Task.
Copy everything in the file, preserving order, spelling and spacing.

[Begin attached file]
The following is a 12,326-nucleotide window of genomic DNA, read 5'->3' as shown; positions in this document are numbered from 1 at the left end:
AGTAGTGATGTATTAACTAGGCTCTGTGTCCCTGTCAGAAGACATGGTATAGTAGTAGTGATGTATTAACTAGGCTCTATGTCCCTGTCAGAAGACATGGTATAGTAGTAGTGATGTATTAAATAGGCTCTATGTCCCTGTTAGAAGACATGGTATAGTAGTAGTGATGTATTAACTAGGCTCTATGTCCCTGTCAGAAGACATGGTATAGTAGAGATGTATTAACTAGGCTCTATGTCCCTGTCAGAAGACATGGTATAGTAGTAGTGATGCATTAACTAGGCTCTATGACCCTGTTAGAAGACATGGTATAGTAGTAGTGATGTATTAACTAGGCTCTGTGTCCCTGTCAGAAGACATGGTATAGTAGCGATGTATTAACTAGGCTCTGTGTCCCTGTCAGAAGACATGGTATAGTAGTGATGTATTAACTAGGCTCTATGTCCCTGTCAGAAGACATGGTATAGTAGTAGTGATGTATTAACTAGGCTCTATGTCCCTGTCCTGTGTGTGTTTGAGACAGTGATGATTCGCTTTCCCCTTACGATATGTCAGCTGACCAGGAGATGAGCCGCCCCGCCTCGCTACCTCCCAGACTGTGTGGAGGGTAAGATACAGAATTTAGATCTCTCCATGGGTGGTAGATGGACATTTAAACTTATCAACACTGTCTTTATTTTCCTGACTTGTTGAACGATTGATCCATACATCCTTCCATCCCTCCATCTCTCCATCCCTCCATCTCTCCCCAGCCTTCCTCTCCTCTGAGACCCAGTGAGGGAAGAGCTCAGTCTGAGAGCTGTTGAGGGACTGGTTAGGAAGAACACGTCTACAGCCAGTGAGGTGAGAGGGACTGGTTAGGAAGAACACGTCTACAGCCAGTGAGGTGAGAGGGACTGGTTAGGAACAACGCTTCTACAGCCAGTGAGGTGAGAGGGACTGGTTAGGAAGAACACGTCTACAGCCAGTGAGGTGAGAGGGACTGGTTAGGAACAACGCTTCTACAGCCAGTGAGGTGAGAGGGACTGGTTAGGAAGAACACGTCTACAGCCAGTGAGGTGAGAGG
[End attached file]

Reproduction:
The following is a 12,326-nucleotide window of genomic DNA, read 5'->3' as shown; positions in this document are numbered from 1 at the left end:
AGTAGTGATGTATTAACTAGGCTCTGTGTCCCTGTCAGAAGACATGGTATAGTAGTAGTGATGTATTAACTAGGCTCTATGTCCCTGTCAGAAGACATGGTATAGTAGTAGTGATGTATTAAATAGGCTCTATGTCCCTGTTAGAAGACATGGTATAGTAGTAGTGATGTATTAACTAGGCTCTATGTCCCTGTCAGAAGACATGGTATAGTAGAGATGTATTAACTAGGCTCTATGTCCCTGTCAGAAGACATGGTATAGTAGTAGTGATGCATTAACTAGGCTCTATGACCCTGTTAGAAGACATGGTATAGTAGTAGTGATGTATTAACTAGGCTCTGTGTCCCTGTCAGAAGACATGGTATAGTAGCGATGTATTAACTAGGCTCTGTGTCCCTGTCAGAAGACATGGTATAGTAGTGATGTATTAACTAGGCTCTATGTCCCTGTCAGAAGACATGGTATAGTAGTAGTGATGTATTAACTAGGCTCTATGTCCCTGTCCTGTGTGTGTTTGAGACAGTGATGATTCGCTTTCCCCTTACGATATGTCAGCTGACCAGGAGATGAGCCGCCCCGCCTCGCTACCTCCCAGACTGTGTGGAGGGTAAGATACAGAATTTAGATCTCTCCATGGGTGGTAGATGGACATTTAAACTTATCAACACTGTCTTTATTTTCCTGACTTGTTGAACGATTGATCCATACATCCTTCCATCCCTCCATCTCTCCATCCCTCCATCTCTCCCCAGCCTTCCTCTCCTCTGAGACCCAGTGAGGGAAGAGCTCAGTCTGAGAGCTGTTGAGGGACTGGTTAGGAAGAACACGTCTACAGCCAGTGAGGTGAGAGGGACTGGTTAGGAAGAACACGTCTACAGCCAGTGAGGTGAGAGGGACTGGTTAGGAACAACGCTTCTACAGCCAGTGAGGTGAGAGGGACTGGTTAGGAAGAACACGTCTACAGCCAGTGAGGTGAGAGGGACTGGTTAGGAACAACGCTTCTACAGCCAGTGAGGTGAGAGGGACTGGTTAGGAAGAACACGTCTACAGCCAGTGAGGTGAGAGG